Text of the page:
When you get down to it, Steel Diver is a racing game in a lot of ways, just a really slow one. The constant push to get your sub to the end of the map is entertaining and keeps your eyes glued to the screen. But once you%26rsquo;ve at last barreled through all the maps, SD%26rsquo;s biggest failing is clear: a shortage of content.

The Campaign mode starts you with five maps, each of which will take between 10 and 30 minutes to complete. If you can beat those five with all three sub types, you unlock two more maps, and if you beat those you unlock tougher versions of the previous areas. Having only seven maps is a real letdown, and the subs aren%26rsquo;t diverse enough to make that many multiple playthroughs particularly worthwhile.

Another failing is that the standard gameplay is on a two dimensional plane, seemingly defeating the whole gimmick of the system. Granted there%26rsquo;s occasionally stuff in the background that might look more interesting with the 3D turned up, but it%26rsquo;s easy to tell this game was first designed for the DS. We ended up playing the majority of it in 2D.

The 3D does come into play in Periscope Strike mode, which appears after each map%26rsquo;s completion and is its own separate feature. In Periscope Strike the sub stands still, you just rotate the view to spot enemy ships and blast torpedoes at them. Not only does it use the 3D, but the mode also takes advantage of the built-in motion controls, making you physically turn the system to change the periscope%26rsquo;s view. It was a cute aside, but it%26rsquo;s an arcade-style throwaway in the grand scheme of things, as was the two player, turn-based experience Steel Command.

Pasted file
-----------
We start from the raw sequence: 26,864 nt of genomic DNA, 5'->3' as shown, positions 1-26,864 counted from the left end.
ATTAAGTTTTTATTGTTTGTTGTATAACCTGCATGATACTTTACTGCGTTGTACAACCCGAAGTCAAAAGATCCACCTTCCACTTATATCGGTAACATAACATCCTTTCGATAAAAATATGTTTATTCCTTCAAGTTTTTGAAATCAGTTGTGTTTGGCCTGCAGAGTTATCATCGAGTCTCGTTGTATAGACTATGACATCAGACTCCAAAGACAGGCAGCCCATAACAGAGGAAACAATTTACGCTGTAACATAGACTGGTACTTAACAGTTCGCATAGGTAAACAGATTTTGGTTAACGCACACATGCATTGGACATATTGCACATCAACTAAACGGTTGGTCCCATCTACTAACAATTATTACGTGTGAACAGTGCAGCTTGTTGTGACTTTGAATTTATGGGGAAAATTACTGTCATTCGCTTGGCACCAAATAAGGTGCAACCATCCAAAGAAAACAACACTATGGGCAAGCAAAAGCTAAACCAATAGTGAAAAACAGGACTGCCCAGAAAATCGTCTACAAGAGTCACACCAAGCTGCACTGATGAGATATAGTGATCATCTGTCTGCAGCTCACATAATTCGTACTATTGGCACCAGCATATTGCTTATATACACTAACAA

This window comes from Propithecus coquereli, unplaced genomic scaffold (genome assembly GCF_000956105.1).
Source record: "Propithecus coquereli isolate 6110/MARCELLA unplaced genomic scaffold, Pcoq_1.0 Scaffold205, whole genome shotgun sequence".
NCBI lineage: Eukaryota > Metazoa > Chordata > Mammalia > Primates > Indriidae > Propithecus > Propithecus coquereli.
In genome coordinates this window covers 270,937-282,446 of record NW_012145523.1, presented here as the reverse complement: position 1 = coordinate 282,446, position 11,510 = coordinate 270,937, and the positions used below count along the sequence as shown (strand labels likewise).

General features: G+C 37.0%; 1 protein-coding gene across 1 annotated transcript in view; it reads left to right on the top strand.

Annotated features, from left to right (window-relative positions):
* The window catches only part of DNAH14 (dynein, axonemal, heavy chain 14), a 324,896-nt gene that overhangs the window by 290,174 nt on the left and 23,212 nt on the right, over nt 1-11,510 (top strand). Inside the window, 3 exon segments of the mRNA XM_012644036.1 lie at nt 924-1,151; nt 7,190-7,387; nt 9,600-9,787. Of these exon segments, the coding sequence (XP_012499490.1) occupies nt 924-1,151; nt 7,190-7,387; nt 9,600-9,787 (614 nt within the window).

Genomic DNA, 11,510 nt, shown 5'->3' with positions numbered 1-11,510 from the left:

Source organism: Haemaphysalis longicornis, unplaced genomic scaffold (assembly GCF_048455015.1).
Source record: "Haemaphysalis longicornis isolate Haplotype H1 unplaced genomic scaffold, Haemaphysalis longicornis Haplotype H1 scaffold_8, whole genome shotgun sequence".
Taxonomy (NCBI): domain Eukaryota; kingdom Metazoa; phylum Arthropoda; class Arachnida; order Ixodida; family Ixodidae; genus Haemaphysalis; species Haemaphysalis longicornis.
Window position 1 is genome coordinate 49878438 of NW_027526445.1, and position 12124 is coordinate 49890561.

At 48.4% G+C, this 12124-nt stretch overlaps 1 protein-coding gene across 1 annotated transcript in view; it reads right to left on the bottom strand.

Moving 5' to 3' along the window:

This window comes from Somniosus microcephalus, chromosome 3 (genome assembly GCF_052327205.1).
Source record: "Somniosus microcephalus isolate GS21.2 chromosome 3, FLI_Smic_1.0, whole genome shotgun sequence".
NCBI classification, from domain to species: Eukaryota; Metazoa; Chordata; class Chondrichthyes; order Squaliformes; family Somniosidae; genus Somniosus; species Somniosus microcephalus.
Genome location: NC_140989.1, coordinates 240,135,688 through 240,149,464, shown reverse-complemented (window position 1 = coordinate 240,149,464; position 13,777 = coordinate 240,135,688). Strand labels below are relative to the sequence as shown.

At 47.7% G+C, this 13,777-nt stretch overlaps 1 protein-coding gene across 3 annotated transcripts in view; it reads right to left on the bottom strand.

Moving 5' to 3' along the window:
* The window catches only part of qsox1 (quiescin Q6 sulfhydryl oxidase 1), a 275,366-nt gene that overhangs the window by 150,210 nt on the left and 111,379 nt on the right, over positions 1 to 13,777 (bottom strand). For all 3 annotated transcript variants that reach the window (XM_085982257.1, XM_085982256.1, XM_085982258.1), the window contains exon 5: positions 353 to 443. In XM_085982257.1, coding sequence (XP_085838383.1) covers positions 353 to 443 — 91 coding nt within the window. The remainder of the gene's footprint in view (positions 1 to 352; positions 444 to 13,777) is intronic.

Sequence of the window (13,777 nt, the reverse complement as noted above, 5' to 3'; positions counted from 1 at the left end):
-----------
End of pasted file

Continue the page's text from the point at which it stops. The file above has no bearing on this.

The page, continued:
Ultimately that%26rsquo;s the biggest problem with Steel Diver: there%26rsquo;s just not enough to do, at least not for the price. We appreciate that Nintendo did something different here, and a system%26rsquo;s launch is a great time to be more experimental, but if we%26rsquo;re going to pay $39.99 for a new 3DS game, we%26rsquo;re going to need more than this. If the price was slashed, or if you%26rsquo;re bored of the bigger and better 3DS starters, you could do worse than Steel Diver, but it%26rsquo;s far from a killer app.

Mar 23, 2011

More info

Descriptionplan your attacks in the stategy based first person submarine shooter.
US censor rating"Everyone 10+"
UK censor rating""
Release date1 January 1970 (US), 1 January 1970 (UK)
Henry Gilbert

Henry Gilbert is a former GamesRadar+ Editor, having spent seven years at the site helping to navigate our readers through the PS3 and Xbox 360 generation. Henry is now following another passion of his besides video games, working as the producer and podcast cohost of the popular Talking Simpsons and What a Cartoon podcasts.